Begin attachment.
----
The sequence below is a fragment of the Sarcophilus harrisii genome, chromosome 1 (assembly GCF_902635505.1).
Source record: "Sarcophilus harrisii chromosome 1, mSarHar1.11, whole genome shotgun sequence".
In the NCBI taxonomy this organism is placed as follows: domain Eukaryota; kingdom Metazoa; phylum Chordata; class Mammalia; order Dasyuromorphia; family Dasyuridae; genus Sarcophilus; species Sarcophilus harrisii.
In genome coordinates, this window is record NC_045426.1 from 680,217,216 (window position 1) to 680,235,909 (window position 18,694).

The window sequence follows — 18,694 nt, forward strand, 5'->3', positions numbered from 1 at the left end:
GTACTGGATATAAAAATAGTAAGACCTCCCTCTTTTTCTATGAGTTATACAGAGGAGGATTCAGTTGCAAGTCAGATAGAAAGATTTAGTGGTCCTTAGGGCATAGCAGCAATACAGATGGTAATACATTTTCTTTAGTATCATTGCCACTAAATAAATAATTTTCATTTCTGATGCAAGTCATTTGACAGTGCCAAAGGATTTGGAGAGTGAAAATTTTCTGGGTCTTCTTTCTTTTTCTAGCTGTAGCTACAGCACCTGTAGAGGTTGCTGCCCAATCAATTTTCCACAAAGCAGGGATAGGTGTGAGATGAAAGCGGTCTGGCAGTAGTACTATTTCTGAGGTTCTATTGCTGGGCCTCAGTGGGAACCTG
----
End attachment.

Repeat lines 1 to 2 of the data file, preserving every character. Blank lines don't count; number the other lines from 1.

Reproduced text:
The sequence below is a fragment of the Sarcophilus harrisii genome, chromosome 1 (assembly GCF_902635505.1).
Source record: "Sarcophilus harrisii chromosome 1, mSarHar1.11, whole genome shotgun sequence".